Thursday, June 26, 2014

Awendaw SC Red Wolves 6/24/14

Sewee Visitors Center

     After a two week break to spend time with my children in NC and resolve some issues on the van that I am traveling with, I am back on the trail heading north.  There are a couple of stories that are worth posting before we leave the Charleston area behind.  One of them is the Sewee Visitor and Environmental Education Center just up 17 in the Awendaw area.

     This center, like many has the auditorium for educational films, the interactive displays and stuffed specimens of local creatures that are placed in settings that mimic the natural surroundings.


     But what sets this center apart lies down a walkway a few hundred yards behind the center itself.

     The path leads to a large observation deck that overlooks two enclosures that serve as home to a group of red wolves.

     Inside the enclosures are dens that have been made for the wolves to use.  Clean of limb, these are a beautiful creature.  They do not have the square boxy chest of a dog; rather they have the "V" shaped chest that allows a narrow stride and fluid motion even when they are running at full speed.

     Red wolves were once plentiful along the east coast from Pennsylvania to Florida, and ranged as far west as Texas.  In the wild, their primary diet is rodents and small mammals, along with berries and an occasional deer.

     Mature red wolves run from about fifty to eighty pounds.  In the wild their life expectancy is 6 to 7 years, but in captivity they can live as long as 15 or 16 years.  Realizing they were facing extinction, in 1980 the US Fish and Wildlife service trapped around twenty that were pure-bred.  As a result of that effort, some 200 now survive in captivity and over 100 have been re-introduced to the wild.

     At this time of year they are shedding their winter coat, so they do look a bit rumpled.  But even in captivity they are shy and do their best to avoid contact with humans.

      This center had a surprise this year - a couple of their wolves bred, which is somewhat of a rarity in captivity.  Ignoring the shelters that had been built, the female dug a den that is pretty amazing given how deep and extensive it is. She tore through, over and under many tree roots to carve out a safe place to give birth.  And when heavy rains came that flooded the dens, she dutifully carried the cubs to safer ground until the waters receded.

     And one day - there they were.  "Wolf-man Rob" is the sanctuary's leading wolf advocate.  Here he is with the pups shortly after they were born.

     Rob is a retired teacher and coach from New England who has loved canines of all types since he was a boy.  His daughter came to college in Charleston, and Rob found the center and started volunteering.  In just a few short years he became the person in charge of the wolves here.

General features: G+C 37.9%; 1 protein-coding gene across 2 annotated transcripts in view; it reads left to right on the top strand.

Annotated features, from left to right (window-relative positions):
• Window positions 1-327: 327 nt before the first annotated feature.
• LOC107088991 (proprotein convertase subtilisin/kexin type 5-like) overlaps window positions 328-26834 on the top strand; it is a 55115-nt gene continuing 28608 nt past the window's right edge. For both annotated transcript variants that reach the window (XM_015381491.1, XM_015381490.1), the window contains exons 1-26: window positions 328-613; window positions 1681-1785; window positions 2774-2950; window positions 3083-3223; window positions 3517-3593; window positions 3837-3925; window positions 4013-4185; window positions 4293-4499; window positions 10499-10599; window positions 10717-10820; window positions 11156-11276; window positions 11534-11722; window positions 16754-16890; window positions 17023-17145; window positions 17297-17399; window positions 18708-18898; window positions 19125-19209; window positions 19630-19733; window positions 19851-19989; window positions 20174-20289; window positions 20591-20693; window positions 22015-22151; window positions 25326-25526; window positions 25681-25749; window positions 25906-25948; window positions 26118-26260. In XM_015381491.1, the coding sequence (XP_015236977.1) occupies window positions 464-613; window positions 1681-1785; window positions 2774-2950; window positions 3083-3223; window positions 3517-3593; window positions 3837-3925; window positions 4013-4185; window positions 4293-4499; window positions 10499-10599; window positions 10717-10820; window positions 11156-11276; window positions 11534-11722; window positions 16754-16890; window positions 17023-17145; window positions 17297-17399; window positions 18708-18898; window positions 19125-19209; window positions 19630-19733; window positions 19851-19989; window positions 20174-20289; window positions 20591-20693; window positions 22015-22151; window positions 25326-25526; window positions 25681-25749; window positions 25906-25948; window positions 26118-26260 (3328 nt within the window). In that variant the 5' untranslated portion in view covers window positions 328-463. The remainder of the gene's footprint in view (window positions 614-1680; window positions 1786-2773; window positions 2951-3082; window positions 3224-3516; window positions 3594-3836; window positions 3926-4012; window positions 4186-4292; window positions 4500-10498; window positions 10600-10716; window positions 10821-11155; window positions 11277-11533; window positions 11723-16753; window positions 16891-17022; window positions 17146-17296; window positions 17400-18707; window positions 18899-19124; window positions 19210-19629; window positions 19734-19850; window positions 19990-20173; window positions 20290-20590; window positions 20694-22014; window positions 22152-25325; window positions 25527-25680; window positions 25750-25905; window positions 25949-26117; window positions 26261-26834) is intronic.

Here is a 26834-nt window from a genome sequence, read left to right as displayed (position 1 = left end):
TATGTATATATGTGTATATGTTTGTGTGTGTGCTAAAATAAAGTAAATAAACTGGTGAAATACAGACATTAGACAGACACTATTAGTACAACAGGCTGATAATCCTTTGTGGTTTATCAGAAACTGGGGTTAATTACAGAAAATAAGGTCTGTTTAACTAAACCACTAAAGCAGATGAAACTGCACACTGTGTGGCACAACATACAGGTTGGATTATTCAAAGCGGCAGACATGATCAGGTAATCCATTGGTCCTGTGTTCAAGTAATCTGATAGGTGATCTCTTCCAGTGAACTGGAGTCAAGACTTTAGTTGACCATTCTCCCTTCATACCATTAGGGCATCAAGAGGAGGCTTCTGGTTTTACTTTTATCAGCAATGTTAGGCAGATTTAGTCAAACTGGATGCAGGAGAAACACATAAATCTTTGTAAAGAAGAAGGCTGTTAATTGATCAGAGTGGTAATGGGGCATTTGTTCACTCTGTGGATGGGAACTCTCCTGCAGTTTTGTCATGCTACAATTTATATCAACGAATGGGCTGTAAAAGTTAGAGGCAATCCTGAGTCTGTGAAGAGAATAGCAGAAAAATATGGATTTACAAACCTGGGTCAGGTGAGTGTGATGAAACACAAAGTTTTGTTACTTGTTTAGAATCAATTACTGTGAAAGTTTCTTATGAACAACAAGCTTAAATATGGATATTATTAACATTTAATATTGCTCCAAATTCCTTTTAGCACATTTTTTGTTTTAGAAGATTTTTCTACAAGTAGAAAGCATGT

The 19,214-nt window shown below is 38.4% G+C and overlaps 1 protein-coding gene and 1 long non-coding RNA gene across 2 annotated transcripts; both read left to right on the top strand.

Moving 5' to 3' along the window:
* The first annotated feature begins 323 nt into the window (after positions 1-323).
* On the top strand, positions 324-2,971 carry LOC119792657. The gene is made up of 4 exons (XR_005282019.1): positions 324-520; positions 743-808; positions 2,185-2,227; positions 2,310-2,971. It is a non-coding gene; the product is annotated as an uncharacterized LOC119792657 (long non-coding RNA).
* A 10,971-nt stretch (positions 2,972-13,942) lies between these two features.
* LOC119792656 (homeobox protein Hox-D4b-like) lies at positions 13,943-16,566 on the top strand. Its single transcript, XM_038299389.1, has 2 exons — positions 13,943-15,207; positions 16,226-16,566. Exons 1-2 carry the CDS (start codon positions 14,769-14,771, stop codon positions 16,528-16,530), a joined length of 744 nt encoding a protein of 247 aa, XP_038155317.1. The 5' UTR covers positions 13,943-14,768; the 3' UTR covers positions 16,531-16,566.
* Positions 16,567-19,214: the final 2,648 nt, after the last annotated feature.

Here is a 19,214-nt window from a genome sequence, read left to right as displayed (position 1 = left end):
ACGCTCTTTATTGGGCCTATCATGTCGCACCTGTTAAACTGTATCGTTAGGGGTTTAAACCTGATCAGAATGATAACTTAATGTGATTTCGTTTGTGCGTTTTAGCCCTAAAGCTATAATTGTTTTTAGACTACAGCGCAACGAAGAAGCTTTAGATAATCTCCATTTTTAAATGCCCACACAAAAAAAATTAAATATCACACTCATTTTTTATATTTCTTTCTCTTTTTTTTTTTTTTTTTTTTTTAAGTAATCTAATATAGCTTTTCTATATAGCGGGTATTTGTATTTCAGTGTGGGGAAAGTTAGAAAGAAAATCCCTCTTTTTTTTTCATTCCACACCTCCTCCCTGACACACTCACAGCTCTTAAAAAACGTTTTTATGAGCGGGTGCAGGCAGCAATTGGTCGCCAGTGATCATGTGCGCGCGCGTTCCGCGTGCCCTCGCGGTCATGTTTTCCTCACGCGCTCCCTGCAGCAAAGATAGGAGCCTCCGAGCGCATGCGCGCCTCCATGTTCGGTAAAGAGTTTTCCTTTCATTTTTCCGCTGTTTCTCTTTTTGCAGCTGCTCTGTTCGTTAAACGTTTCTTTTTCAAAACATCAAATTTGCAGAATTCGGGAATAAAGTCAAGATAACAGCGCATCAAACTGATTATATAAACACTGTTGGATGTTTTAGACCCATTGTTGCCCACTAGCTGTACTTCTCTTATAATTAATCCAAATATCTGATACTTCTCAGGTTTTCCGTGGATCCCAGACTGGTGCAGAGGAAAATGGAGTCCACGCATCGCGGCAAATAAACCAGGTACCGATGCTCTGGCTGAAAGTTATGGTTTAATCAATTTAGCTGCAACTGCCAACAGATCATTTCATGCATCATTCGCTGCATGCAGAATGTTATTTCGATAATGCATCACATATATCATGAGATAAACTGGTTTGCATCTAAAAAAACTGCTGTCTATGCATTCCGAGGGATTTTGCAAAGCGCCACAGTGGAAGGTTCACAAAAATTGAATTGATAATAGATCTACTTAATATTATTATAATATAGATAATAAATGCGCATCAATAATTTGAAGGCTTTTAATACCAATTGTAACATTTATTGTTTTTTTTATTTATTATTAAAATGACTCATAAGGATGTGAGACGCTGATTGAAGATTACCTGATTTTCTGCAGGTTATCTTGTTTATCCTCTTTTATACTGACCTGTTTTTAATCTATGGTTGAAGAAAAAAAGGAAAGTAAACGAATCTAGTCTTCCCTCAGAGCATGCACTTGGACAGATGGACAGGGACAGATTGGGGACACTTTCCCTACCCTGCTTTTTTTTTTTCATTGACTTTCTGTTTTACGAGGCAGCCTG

His days are spent observing their behaviors, educating people who visit and seeing to the basic needs of the wolves.  He is passionate about these creatures, and can talk with you for hours about various aspects of wolf behavior and the age-old myths associated with them.

     In this litter, this first time mother gave birth to six pups.  One was still-born the next day and another appeared healthy, but died - perhaps of suffocation.  Two other females were transferred to the den in Alligator River NC and the remaining two are still here in Awendaw.  They are doing fine and developing in that rapid and amazing way that young life does.

     The mother carved out a nice little niche for the pups to cuddle in, and they commenced quickly to the point where they wanted to start exploring their world.

     Soon it is time for a veterinarian to visit.  There are many communicable diseases that wolves can get from domestic animals, but these pups were found to be in great shape.

     In nature, animals have to mature quickly or perish.  And so in just a few weeks these pups are running and learning the information they need to survive in this life.

     These are beautiful creatures, and generations to come will be grateful for the efforts of those like Rob who have brought them back from the brink of extinction.  

     Speaking of wolves, I spent a few days in North Carolina with another sort of wolf pack.  The wolf is the mascot of  the charter school that my youngest son Drew graduated from.  I am grateful for the time I was able to spend with three of my four children, and hopeful that my youngest sets himself a course in life that will bring challenge and growth.  

Woods Charter School; Chapel Hill NC

Drew addressing his class at graduation

Three of my four children

     For those of you that are residents of Mount Pleasant SC, the issues with my van brought me into contact with someone who might be an asset to you.  I am a pretty good mechanic, but several of the things the van needed were beyond the scope of what I could figure out or had the equipment to accomplish.  Anthony and Nick of Autoworks of Charleston, located just up Rt. 41 in Cainhoy were very helpful and very fair.  I watched them work, and you can tell the difference between a master mechanic and an average one quickly.  If you have issues you need resolved and a place you can trust to shoot you straight, this is the spot.

     Today's parting shot is of a moth that I saw on a screen door.  I think this is a Luna Moth - a unique creature for sure.

Happy Thursday !!

If you would like to contribute to this journey or to the foundation, just click Here.  If you have no idea what this is about, Click Here and Here.  Click Here to email me, and if you want to read today's meditation just click Here.  Thanks for your interest and support !!

No comments:

Post a Comment